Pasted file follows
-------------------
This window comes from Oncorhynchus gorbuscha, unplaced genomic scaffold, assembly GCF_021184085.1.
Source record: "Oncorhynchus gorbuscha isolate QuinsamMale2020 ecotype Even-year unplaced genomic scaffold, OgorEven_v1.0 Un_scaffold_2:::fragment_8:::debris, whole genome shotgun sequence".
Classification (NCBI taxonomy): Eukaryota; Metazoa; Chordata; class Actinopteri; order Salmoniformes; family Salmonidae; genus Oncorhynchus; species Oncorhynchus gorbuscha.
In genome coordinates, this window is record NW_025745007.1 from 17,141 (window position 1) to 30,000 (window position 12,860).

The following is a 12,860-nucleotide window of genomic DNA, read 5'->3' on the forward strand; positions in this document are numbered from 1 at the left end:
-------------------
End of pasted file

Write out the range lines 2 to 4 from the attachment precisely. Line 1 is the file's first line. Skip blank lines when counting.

Source record: "Oncorhynchus gorbuscha isolate QuinsamMale2020 ecotype Even-year unplaced genomic scaffold, OgorEven_v1.0 Un_scaffold_2:::fragment_8:::debris, whole genome shotgun sequence".
Classification (NCBI taxonomy): Eukaryota; Metazoa; Chordata; class Actinopteri; order Salmoniformes; family Salmonidae; genus Oncorhynchus; species Oncorhynchus gorbuscha.
In genome coordinates, this window is record NW_025745007.1 from 17,141 (window position 1) to 30,000 (window position 12,860).